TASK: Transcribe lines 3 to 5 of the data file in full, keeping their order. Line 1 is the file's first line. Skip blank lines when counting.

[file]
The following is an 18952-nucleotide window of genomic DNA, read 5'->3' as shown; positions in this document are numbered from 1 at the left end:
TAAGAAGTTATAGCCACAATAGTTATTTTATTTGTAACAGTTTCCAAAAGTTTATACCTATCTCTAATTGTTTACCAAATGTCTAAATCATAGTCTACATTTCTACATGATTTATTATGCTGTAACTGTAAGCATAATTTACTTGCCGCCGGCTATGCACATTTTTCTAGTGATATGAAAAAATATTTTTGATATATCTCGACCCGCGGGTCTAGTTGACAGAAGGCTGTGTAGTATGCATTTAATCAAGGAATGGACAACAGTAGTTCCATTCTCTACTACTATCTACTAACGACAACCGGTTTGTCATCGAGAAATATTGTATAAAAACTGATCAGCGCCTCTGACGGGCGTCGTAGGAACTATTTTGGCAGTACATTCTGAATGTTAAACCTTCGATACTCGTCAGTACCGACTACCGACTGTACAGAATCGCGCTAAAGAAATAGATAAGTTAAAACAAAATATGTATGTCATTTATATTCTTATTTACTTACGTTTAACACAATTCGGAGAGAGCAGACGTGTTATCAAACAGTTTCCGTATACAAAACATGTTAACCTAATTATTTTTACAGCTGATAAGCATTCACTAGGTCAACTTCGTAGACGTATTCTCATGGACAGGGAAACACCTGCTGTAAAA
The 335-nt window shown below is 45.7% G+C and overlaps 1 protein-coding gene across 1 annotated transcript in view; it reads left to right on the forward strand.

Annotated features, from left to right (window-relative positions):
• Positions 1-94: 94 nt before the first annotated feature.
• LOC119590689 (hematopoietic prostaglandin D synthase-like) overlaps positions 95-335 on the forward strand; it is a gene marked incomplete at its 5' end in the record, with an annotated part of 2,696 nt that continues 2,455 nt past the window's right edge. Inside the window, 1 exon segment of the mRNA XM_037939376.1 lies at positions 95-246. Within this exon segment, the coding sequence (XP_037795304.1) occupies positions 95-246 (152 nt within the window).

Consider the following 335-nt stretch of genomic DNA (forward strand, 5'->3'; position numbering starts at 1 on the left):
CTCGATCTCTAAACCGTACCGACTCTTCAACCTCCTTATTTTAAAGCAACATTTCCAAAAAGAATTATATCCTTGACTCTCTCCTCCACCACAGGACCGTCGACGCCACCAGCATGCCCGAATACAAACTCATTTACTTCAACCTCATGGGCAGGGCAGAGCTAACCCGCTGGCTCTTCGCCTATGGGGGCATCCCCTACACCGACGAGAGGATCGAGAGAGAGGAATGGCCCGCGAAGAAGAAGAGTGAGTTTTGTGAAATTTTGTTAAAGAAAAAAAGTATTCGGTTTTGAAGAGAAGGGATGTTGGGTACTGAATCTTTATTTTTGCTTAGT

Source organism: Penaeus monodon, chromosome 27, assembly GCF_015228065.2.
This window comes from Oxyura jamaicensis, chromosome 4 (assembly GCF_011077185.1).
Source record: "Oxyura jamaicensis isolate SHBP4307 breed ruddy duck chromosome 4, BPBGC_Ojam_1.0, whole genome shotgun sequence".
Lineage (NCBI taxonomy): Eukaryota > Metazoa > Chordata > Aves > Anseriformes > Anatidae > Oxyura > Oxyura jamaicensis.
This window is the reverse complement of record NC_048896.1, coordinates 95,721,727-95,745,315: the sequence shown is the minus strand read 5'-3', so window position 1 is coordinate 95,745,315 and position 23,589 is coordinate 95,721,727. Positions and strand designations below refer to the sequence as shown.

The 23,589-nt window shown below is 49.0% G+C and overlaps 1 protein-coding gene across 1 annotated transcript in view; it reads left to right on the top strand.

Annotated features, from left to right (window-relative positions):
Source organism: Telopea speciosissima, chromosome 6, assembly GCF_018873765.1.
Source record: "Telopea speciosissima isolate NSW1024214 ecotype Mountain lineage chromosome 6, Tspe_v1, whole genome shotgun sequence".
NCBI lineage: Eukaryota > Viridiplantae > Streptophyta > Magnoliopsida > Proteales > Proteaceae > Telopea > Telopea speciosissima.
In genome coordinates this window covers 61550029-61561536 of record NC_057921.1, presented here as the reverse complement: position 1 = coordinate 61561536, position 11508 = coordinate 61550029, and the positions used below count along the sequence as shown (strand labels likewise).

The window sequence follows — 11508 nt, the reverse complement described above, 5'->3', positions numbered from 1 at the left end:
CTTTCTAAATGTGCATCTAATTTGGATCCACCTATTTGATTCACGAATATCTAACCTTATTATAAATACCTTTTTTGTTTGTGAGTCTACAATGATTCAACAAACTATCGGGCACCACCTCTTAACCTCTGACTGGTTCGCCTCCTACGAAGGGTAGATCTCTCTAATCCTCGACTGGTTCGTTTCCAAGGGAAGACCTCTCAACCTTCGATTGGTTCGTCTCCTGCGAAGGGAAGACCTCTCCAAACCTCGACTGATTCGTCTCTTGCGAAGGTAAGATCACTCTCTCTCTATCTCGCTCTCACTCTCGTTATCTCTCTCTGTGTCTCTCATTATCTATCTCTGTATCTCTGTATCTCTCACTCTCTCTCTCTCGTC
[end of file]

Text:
The 335-nt window shown below is 45.7% G+C and overlaps 1 protein-coding gene across 1 annotated transcript in view; it reads left to right on the forward strand.

Annotated features, from left to right (window-relative positions):
• Positions 1-94: 94 nt before the first annotated feature.